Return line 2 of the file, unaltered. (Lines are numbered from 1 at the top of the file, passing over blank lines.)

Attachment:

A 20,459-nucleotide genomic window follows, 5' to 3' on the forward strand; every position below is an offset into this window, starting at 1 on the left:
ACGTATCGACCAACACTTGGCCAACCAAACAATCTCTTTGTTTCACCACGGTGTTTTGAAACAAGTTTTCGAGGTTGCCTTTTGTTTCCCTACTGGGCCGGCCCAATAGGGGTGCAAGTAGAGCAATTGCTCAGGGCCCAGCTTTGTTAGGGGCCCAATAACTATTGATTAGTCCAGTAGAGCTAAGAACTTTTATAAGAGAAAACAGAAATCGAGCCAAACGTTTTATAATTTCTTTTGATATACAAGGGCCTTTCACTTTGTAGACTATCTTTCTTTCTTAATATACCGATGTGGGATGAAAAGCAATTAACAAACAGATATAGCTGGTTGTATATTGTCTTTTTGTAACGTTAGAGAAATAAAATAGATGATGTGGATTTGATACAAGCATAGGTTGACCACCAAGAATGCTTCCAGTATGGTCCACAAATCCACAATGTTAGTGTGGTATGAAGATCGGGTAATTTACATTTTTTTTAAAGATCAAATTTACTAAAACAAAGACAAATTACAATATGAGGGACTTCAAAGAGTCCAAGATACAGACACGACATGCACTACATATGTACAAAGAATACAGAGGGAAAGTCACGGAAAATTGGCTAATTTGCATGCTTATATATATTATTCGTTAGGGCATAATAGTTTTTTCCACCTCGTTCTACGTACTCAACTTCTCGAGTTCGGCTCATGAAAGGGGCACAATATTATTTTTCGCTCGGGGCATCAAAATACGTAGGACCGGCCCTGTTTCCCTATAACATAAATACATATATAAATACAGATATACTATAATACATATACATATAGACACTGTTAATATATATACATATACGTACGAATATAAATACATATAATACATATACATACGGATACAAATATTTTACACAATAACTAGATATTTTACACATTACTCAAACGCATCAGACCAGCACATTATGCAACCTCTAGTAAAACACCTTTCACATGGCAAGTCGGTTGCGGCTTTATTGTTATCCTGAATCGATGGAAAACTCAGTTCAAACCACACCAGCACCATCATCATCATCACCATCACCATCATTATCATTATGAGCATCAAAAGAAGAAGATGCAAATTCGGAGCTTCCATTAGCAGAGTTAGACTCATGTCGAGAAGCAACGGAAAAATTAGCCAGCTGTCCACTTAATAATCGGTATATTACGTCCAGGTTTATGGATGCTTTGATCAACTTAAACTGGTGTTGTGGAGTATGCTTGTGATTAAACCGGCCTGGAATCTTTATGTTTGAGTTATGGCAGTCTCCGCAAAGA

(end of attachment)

ACGTATCGACCAACACTTGGCCAACCAAACAATCTCTTTGTTTCACCACGGTGTTTTGAAACAAGTTTTCGAGGTTGCCTTTTGTTTCCCTACTGGGCCGGCCCAATAGGGGTGCAAGTAGAGCAATTGCTCAGGGCCCAGCTTTGTTAGGGGCCCAATAACTATTGATTAGTCCAGTAGAGCTAAGAACTTTTATAAGAGAAAACAGAAATCGAGCCAAACGTTTTATAATTTCTTTTGATATACAAGGGCCTTTCACTTTGTAGACTATCTTTCTTTCTTAATATACCGATGTGGGATGAAAAGCAATTAACAAACAGATATAGCTGGTTGTATATTGTCTTTTTGTAACGTTAGAGAAATAAAATAGATGATGTGGATTTGATACAAGCATAGGTTGACCACCAAGAATGCTTCCAGTATGGTCCACAAATCCACAATGTTAGTGTGGTATGAAGATCGGGTAATTTACATTTTTTTTAAAGATCAAATTTACTAAAACAAAGACAAATTACAATATGAGGGACTTCAAAGAGTCCAAGATACAGACACGACATGCACTACATATGTACAAAGAATACAGAGGGAAAGTCACGGAAAATTGGCTAATTTGCATGCTTATATATATTATTCGTTAGGGCATAATAGTTTTTTCCACCTCGTTCTACGTACTCAACTTCTCGAGTTCGGCTCATGAAAGGGGCACAATATTATTTTTCGCTCGGGGCATCAAAATACGTAGGACCGGCCCTGTTTCCCTATAACATAAATACATATATAAATACAGATATACTATAATACATATACATATAGACACTGTTAATATATATACATATACGTACGAATATAAATACATATAATACATATACATACGGATACAAATATTTTACACAATAACTAGATATTTTACACATTACTCAAACGCATCAGACCAGCACATTATGCAACCTCTAGTAAAACACCTTTCACATGGCAAGTCGGTTGCGGCTTTATTGTTATCCTGAATCGATGGAAAACTCAGTTCAAACCACACCAGCACCATCATCATCATCACCATCACCATCATTATCATTATGAGCATCAAAAGAAGAAGATGCAAATTCGGAGCTTCCATTAGCAGAGTTAGACTCATGTCGAGAAGCAACGGAAAAATTAGCCAGCTGTCCACTTAATAATCGGTATATTACGTCCAGGTTTATGGATGCTTTGATCAACTTAAACTGGTGTTGTGGAGTATGCTTGTGATTAAACCGGCCTGGAATCTTTATGTTTGAGTTATGGCAGTCTCCGCAAAGA